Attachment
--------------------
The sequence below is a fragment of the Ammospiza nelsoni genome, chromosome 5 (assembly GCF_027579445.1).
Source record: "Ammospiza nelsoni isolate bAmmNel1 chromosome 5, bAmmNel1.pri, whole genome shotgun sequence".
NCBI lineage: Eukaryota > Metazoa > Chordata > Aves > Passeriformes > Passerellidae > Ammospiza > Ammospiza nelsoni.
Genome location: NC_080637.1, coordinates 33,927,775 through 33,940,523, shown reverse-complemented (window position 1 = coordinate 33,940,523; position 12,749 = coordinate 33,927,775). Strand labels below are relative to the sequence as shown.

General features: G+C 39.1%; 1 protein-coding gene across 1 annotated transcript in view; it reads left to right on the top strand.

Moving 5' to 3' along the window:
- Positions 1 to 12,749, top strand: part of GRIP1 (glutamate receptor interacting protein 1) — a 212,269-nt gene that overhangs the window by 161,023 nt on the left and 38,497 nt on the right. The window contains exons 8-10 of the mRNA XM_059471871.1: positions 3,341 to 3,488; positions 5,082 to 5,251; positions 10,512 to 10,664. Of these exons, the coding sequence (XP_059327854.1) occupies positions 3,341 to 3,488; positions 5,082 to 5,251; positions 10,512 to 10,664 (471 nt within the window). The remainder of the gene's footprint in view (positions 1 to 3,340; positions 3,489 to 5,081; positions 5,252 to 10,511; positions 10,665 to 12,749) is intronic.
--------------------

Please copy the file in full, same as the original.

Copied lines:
The sequence below is a fragment of the Ammospiza nelsoni genome, chromosome 5 (assembly GCF_027579445.1).
Source record: "Ammospiza nelsoni isolate bAmmNel1 chromosome 5, bAmmNel1.pri, whole genome shotgun sequence".
NCBI lineage: Eukaryota > Metazoa > Chordata > Aves > Passeriformes > Passerellidae > Ammospiza > Ammospiza nelsoni.
Genome location: NC_080637.1, coordinates 33,927,775 through 33,940,523, shown reverse-complemented (window position 1 = coordinate 33,940,523; position 12,749 = coordinate 33,927,775). Strand labels below are relative to the sequence as shown.

General features: G+C 39.1%; 1 protein-coding gene across 1 annotated transcript in view; it reads left to right on the top strand.

Moving 5' to 3' along the window:
- Positions 1 to 12,749, top strand: part of GRIP1 (glutamate receptor interacting protein 1) — a 212,269-nt gene that overhangs the window by 161,023 nt on the left and 38,497 nt on the right. The window contains exons 8-10 of the mRNA XM_059471871.1: positions 3,341 to 3,488; positions 5,082 to 5,251; positions 10,512 to 10,664. Of these exons, the coding sequence (XP_059327854.1) occupies positions 3,341 to 3,488; positions 5,082 to 5,251; positions 10,512 to 10,664 (471 nt within the window). The remainder of the gene's footprint in view (positions 1 to 3,340; positions 3,489 to 5,081; positions 5,252 to 10,511; positions 10,665 to 12,749) is intronic.